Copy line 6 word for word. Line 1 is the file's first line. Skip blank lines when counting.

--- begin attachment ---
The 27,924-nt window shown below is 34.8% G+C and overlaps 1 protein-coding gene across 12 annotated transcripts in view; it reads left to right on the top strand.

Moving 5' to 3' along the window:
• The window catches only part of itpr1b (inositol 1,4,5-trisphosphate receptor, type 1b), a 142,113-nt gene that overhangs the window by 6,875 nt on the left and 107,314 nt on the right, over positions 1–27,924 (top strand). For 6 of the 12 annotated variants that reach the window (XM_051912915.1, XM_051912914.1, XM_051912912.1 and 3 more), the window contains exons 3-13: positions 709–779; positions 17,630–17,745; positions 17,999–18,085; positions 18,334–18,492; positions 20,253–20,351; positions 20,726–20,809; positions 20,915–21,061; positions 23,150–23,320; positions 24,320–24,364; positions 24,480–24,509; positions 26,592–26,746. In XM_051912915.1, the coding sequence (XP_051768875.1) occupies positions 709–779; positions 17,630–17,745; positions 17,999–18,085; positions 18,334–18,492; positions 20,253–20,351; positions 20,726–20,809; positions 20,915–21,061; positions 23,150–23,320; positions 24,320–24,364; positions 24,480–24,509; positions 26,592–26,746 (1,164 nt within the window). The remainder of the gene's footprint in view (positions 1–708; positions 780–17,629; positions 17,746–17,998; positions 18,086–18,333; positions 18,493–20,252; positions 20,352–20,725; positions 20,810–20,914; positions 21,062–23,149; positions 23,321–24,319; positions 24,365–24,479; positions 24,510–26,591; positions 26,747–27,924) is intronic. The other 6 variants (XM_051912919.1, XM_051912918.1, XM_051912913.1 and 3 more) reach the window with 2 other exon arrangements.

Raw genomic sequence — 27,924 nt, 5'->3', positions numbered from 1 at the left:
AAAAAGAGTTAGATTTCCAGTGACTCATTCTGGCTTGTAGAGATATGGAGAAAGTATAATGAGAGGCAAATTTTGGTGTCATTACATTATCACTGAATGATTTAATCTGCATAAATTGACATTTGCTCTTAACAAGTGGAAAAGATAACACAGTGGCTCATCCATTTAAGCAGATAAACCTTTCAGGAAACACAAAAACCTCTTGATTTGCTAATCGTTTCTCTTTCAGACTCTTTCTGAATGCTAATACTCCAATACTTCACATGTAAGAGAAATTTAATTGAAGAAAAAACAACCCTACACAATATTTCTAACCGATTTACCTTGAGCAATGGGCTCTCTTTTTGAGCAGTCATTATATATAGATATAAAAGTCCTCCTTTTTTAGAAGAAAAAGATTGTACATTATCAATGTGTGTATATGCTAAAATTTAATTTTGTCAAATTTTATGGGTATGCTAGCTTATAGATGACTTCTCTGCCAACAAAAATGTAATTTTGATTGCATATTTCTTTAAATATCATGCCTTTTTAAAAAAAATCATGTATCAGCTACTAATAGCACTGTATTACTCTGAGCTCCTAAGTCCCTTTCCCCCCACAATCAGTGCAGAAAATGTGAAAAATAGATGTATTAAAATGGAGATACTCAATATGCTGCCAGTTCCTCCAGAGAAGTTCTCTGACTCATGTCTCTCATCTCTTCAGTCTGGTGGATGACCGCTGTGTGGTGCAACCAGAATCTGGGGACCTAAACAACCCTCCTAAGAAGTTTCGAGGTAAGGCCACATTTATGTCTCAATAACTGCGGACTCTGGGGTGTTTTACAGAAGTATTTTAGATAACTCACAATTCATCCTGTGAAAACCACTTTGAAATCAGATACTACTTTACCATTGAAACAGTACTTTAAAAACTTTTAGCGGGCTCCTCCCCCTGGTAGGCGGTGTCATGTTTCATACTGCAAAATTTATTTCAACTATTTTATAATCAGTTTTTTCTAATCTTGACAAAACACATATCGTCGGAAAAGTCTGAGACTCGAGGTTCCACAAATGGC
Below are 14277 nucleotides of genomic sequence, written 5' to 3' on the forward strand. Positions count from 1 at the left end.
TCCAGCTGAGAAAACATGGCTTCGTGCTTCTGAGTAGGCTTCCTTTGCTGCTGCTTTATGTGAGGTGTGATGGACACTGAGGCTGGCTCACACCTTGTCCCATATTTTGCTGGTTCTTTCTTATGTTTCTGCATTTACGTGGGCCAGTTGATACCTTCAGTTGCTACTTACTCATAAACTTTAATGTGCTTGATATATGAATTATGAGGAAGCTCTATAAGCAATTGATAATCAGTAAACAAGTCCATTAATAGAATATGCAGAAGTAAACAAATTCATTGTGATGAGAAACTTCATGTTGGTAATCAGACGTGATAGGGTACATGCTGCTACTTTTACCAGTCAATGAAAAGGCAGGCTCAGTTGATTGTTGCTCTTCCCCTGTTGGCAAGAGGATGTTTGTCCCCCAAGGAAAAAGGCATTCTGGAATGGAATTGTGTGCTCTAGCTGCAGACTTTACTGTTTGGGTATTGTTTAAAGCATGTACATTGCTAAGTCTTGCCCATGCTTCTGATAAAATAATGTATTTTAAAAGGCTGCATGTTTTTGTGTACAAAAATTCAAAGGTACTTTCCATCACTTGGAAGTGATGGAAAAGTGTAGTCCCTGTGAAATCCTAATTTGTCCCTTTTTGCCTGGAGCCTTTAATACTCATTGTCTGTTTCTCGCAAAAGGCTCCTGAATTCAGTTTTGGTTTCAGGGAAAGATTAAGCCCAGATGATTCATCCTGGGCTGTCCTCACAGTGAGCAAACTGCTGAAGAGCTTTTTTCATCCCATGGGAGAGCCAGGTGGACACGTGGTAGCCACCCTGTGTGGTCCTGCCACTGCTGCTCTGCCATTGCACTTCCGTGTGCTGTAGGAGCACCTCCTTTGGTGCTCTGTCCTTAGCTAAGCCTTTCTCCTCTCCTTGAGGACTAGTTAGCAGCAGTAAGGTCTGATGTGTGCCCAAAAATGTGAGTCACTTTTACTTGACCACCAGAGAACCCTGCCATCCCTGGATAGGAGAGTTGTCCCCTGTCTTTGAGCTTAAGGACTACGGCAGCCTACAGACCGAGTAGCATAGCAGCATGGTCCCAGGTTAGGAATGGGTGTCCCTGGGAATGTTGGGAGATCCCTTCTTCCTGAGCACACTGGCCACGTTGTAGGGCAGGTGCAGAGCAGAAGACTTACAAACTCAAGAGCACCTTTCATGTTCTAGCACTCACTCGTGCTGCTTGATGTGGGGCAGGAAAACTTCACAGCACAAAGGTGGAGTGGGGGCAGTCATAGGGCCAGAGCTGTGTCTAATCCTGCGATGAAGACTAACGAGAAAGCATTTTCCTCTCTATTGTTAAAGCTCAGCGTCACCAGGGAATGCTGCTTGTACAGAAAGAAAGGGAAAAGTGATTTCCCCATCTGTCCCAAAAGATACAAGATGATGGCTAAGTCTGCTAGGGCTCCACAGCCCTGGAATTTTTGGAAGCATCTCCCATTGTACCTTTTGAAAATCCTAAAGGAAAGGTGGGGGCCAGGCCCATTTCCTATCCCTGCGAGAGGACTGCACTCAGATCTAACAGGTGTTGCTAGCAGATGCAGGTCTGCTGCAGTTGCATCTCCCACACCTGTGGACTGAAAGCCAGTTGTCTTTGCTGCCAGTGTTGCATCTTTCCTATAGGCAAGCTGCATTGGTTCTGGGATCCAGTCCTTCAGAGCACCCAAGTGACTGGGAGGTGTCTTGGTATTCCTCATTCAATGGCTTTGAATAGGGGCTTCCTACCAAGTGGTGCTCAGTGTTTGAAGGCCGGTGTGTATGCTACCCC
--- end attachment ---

Below are 14277 nucleotides of genomic sequence, written 5' to 3' on the forward strand. Positions count from 1 at the left end.